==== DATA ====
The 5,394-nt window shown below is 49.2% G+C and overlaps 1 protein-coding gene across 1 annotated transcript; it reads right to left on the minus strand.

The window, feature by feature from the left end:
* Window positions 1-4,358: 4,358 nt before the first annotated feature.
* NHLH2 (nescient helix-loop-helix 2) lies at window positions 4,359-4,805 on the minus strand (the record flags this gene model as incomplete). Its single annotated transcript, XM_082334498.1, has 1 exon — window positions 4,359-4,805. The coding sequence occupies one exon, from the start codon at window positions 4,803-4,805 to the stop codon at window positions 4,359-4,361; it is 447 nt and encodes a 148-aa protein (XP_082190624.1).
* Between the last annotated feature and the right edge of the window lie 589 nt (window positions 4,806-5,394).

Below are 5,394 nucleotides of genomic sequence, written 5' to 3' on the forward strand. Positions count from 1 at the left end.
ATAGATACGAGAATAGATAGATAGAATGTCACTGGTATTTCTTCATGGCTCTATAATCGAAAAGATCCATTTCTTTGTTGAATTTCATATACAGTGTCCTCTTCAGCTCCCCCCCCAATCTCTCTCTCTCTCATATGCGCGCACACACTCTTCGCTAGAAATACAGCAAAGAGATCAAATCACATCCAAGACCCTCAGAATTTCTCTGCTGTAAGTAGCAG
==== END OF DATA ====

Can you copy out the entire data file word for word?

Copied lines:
The 5,394-nt window shown below is 49.2% G+C and overlaps 1 protein-coding gene across 1 annotated transcript; it reads right to left on the minus strand.

The window, feature by feature from the left end:
* Window positions 1-4,358: 4,358 nt before the first annotated feature.
* NHLH2 (nescient helix-loop-helix 2) lies at window positions 4,359-4,805 on the minus strand (the record flags this gene model as incomplete). Its single annotated transcript, XM_082334498.1, has 1 exon — window positions 4,359-4,805. The coding sequence occupies one exon, from the start codon at window positions 4,803-4,805 to the stop codon at window positions 4,359-4,361; it is 447 nt and encodes a 148-aa protein (XP_082190624.1).
* Between the last annotated feature and the right edge of the window lie 589 nt (window positions 4,806-5,394).

Below are 5,394 nucleotides of genomic sequence, written 5' to 3' on the forward strand. Positions count from 1 at the left end.
ATAGATACGAGAATAGATAGATAGAATGTCACTGGTATTTCTTCATGGCTCTATAATCGAAAAGATCCATTTCTTTGTTGAATTTCATATACAGTGTCCTCTTCAGCTCCCCCCCCAATCTCTCTCTCTCTCATATGCGCGCACACACTCTTCGCTAGAAATACAGCAAAGAGATCAAATCACATCCAAGACCCTCAGAATTTCTCTGCTGTAAGTAGCAG